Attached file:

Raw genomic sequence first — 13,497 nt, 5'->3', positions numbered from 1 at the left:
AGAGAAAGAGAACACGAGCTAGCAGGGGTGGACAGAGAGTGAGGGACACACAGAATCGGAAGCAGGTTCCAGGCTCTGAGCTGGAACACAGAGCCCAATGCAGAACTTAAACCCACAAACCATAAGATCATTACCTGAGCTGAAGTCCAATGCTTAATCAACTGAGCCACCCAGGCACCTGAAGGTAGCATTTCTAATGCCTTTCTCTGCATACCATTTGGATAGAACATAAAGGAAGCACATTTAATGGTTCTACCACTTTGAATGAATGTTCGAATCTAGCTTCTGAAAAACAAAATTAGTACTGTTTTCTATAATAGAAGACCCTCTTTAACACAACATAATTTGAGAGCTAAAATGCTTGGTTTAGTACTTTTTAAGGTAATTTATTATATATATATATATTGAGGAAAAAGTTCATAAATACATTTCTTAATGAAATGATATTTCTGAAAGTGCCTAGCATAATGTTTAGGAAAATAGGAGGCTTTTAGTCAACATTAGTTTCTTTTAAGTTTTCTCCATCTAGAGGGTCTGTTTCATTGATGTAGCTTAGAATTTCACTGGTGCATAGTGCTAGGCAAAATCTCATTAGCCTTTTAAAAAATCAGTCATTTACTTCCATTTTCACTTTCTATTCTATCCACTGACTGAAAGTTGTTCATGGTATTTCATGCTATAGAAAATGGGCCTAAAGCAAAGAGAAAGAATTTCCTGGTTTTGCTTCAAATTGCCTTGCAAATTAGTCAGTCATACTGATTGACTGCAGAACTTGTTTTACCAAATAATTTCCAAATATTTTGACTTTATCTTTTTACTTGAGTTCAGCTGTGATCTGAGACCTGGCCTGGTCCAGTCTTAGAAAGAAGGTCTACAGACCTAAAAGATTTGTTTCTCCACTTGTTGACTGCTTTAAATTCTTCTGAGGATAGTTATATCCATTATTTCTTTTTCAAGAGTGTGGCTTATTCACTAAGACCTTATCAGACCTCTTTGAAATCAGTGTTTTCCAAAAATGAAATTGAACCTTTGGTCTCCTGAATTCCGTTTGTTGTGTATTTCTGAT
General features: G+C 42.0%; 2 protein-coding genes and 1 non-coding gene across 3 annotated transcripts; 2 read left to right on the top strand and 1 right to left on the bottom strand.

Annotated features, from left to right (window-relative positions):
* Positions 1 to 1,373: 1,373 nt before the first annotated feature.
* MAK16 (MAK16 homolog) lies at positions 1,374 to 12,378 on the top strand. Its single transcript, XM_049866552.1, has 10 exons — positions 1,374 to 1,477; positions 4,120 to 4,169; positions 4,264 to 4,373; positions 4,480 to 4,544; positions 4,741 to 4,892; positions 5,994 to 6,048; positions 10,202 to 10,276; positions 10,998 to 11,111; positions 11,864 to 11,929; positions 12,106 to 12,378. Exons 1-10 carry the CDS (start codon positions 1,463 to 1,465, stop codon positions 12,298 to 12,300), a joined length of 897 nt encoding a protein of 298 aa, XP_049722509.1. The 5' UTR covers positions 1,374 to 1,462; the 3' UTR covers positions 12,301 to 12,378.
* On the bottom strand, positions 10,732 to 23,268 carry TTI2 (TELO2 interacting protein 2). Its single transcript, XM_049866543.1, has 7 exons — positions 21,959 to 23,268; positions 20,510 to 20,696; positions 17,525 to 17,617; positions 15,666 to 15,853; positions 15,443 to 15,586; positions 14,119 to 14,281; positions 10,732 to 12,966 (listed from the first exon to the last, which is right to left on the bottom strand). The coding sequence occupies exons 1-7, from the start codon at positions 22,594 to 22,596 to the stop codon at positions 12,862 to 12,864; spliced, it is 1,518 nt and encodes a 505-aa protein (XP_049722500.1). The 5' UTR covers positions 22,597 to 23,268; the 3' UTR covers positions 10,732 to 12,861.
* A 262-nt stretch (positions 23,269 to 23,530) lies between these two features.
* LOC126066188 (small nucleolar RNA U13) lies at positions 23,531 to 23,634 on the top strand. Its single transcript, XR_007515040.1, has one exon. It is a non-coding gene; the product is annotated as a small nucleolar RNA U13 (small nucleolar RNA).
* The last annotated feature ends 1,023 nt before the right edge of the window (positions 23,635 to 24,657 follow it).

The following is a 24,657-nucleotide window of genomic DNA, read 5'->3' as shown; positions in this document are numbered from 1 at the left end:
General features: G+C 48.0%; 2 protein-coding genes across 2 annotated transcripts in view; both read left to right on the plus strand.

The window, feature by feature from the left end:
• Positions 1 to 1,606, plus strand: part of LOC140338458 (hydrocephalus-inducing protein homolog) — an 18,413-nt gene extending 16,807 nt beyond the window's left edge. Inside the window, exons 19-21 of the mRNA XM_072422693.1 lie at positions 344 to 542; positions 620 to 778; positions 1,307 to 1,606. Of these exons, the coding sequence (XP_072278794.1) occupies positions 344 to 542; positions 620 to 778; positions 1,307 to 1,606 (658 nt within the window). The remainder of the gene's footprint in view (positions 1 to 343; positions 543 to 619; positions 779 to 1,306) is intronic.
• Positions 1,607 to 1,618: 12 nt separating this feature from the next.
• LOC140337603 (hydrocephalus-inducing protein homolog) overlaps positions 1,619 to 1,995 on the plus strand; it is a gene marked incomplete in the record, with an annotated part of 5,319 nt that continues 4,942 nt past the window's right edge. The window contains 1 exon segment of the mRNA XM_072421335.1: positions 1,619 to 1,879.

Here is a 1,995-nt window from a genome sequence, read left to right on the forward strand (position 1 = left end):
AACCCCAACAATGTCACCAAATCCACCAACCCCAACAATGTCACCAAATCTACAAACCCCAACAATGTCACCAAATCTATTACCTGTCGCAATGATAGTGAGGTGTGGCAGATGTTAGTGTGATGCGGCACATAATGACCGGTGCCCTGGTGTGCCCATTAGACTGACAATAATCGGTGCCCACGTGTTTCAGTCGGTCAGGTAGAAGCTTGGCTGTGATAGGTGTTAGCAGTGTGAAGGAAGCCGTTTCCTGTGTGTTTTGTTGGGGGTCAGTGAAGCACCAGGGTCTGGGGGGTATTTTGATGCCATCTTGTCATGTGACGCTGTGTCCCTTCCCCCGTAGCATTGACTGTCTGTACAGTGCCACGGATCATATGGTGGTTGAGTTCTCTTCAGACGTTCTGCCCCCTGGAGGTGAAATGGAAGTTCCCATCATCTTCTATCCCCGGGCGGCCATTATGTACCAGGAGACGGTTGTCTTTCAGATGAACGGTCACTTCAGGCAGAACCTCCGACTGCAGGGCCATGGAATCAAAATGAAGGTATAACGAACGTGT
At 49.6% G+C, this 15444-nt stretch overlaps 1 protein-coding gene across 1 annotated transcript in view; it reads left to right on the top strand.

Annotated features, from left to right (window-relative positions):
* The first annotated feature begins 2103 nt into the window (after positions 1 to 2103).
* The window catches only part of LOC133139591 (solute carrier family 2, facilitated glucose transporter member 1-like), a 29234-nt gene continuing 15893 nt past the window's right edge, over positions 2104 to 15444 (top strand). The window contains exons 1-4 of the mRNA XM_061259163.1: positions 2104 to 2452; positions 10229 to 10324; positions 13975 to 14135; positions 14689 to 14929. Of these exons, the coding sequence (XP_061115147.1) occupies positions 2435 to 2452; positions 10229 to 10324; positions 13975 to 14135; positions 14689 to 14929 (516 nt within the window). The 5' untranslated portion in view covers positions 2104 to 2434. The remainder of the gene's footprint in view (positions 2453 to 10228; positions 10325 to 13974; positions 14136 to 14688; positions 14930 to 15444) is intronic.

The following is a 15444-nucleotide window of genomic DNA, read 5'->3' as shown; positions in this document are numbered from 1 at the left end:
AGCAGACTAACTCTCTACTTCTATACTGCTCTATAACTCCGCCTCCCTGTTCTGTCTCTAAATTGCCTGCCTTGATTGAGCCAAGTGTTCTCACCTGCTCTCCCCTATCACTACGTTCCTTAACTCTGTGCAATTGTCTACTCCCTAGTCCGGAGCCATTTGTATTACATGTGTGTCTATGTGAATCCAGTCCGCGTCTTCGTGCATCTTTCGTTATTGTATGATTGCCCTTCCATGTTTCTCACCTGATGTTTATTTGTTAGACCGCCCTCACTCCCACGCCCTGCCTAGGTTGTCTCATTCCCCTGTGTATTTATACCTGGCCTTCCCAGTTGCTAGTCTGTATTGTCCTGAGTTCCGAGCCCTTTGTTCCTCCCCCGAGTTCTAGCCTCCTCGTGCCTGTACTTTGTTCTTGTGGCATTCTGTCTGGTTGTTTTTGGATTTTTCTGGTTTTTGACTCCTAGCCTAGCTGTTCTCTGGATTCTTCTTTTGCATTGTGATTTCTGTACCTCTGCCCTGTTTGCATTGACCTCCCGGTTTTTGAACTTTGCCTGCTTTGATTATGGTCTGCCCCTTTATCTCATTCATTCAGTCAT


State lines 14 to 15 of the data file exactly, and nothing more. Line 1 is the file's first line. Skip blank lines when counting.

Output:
• Positions 1 to 1,606, plus strand: part of LOC140338458 (hydrocephalus-inducing protein homolog) — an 18,413-nt gene extending 16,807 nt beyond the window's left edge. Inside the window, exons 19-21 of the mRNA XM_072422693.1 lie at positions 344 to 542; positions 620 to 778; positions 1,307 to 1,606. Of these exons, the coding sequence (XP_072278794.1) occupies positions 344 to 542; positions 620 to 778; positions 1,307 to 1,606 (658 nt within the window). The remainder of the gene's footprint in view (positions 1 to 343; positions 543 to 619; positions 779 to 1,306) is intronic.
• Positions 1,607 to 1,618: 12 nt separating this feature from the next.